“Reducing emissions is more important than eve,” says Kjeld Aabo, director new technologies at MAN Energy Solutions. “With the selected MAN B&W engine, Höegh Autoliners will be able to operate on various fuel types. After modifications of the engine, tank and auxiliary systems, the engine will be ready to run on virtually any future zero carbon emission fuels: including ammonia. We at MAN Energy Solutions are proud to be the partner on Höegh Autoliners’ path to zero.”
“With the multifuel engine and DNV’s new ammonia ready notation, Höegh Autoliners is bringing the segment and work to decarbonize the maritime industry to a new level,” says Hans Eivind Siewers, segment director passenger ships and RoRo at DNV. “The Aurora design will further meet the enhanced safety standards and reduce environmental footprint significantly.”
Meantime, one of the world’s leading tanker operators, Euronav NV, also has its eyes on ammonia. It has just entered into an agreement with the Hyundai Samho shipyard in South Korea for two VLCC newbuilds plus an option for a third vessel. These ships will be LNG-ready and Euronav says it is working in cooperation with the shipyard and classification society to include an ammonia-ready notation with the potential to reduce CO2 emissions to zero “when technology, logistics and the regulatory framework allows for it.” This, says Euronav, should be defined by the end of the summer.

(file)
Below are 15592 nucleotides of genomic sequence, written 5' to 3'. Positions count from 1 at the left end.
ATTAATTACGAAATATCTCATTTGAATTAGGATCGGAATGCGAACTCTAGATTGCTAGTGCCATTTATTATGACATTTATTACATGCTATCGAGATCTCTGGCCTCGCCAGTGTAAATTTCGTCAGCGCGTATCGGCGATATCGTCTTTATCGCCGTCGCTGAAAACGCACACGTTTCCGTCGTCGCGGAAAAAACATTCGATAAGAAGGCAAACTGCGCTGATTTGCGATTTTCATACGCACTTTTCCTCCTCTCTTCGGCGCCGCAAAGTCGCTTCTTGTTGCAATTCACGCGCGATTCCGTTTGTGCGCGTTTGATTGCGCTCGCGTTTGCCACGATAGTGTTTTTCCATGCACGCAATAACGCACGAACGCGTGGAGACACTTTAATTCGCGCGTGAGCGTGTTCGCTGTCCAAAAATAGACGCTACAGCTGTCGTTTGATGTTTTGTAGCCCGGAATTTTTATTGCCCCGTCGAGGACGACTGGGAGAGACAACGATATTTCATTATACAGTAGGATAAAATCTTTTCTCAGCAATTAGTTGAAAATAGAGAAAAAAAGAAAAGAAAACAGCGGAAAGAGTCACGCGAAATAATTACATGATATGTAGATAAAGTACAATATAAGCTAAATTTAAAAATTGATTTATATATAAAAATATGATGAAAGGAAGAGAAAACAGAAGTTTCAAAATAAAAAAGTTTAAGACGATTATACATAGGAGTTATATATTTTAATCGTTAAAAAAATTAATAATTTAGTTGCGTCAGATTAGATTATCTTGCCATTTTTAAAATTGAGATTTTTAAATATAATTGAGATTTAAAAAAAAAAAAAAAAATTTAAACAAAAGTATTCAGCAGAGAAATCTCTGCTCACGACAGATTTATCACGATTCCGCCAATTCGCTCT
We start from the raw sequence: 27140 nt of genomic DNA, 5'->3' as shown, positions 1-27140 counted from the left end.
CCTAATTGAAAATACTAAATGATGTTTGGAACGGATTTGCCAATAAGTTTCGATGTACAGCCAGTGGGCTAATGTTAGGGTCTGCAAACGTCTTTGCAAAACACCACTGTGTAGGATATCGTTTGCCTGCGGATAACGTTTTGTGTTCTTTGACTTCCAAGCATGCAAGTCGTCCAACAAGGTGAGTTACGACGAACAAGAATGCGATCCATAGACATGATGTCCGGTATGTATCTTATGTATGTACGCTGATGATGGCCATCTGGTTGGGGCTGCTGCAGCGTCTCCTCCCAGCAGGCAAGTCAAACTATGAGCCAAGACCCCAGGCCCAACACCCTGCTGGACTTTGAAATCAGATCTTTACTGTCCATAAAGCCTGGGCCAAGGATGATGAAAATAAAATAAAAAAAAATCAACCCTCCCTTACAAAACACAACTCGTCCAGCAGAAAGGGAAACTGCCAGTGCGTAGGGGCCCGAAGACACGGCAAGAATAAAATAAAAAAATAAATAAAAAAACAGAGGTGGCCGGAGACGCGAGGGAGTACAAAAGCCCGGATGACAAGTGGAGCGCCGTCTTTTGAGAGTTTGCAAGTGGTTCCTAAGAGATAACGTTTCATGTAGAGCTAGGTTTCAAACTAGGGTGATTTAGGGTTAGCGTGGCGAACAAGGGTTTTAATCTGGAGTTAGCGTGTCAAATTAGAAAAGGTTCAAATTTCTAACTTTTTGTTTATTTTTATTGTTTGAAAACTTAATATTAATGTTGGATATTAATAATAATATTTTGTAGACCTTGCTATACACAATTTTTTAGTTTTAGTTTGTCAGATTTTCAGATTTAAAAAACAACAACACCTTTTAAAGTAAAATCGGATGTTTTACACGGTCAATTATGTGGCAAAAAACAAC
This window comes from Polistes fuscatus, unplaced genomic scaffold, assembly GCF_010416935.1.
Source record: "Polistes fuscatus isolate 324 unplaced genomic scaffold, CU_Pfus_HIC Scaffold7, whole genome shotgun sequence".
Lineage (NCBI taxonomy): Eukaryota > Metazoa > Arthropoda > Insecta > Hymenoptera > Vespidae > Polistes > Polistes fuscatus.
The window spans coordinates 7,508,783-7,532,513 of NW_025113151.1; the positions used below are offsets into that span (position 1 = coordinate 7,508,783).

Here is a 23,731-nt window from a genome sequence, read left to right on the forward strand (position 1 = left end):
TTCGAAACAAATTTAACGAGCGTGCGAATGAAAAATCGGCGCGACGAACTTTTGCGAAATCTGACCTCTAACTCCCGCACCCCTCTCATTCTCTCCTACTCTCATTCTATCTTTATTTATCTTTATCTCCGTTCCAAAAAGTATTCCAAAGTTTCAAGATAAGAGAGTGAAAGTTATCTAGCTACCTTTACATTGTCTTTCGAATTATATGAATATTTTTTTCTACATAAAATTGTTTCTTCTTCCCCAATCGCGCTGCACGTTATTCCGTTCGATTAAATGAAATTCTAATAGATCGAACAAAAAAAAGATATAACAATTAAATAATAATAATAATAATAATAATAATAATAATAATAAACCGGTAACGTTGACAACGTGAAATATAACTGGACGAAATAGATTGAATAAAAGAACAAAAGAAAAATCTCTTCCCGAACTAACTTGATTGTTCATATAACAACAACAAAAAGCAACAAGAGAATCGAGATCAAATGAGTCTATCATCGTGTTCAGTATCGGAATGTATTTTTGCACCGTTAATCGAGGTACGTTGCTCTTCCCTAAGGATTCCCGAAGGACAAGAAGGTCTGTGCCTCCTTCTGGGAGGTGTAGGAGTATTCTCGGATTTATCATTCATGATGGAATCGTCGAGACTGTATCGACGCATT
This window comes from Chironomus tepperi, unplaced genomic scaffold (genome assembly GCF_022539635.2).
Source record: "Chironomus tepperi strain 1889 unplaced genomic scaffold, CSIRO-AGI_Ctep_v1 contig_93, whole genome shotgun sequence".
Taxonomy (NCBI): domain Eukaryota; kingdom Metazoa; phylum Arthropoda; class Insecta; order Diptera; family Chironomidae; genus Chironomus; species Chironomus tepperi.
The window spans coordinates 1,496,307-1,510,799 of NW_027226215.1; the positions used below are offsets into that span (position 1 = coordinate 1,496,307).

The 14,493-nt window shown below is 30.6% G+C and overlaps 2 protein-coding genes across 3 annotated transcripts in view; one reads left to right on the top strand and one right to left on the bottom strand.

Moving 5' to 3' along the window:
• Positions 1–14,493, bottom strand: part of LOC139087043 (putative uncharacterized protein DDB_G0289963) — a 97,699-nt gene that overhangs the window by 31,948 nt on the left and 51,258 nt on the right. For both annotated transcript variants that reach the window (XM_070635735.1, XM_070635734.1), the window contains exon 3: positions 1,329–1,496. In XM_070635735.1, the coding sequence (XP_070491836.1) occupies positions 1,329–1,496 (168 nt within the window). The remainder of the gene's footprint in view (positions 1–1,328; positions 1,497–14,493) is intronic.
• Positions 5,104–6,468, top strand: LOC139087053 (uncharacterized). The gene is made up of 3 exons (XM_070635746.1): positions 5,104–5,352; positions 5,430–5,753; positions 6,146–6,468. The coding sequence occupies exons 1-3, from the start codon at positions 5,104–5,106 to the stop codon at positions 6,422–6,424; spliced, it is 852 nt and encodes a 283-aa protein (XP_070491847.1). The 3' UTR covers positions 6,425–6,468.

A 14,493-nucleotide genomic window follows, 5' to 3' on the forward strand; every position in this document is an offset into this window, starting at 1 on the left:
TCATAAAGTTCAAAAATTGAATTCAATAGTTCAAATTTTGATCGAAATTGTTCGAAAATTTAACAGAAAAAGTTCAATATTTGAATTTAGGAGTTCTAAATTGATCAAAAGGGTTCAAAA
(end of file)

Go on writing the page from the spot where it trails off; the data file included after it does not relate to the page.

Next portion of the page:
The vessels will be delivered during fourth quarter 2022 and first quarter 2023, at a price of $186 million for the pair that includes $4.2 million in additions and upgrades to the standard specifications. Euronav also has the option to contract a third VLCC with the same specifications that would be delivered in the second quarter of 2023.
Ammonia Soon, But For Now LNG
Both the Höegh and Euronav orders underscore that while ammonia-fueling is a possibility that is getting nearer, it is not here yet. And while the technology may be close, production and distribution of green ammonia may well arrive a lot later. Meantime, the consensus seems to be that LNG remains the cleanest fuel currently available for large ships.
How Electric is the Future?
Two 67-meter (219.8-feet) RO/RO freight ferries on order for Norwegian grocery distributor ASKO at Cochin Shipyard in India have gotten a lot of attention because eventually it is planned that they will operate autonomously. They also illustrate, however, what is currently possible with fully electric battery propulsion, at least on fairly short routes.
Designed for transporting trailers across Oslo Fjord between two of ASKO’s distribution centers, each will have the ability to transport 16 fully loaded standard EU trailers at a time. The operating speed will be 10 knots and it is anticipated that this mode of trailer transport will replace over 2 million road miles per year of truck traffic, in turn saving around 5,000 tonnes of CO2 every year.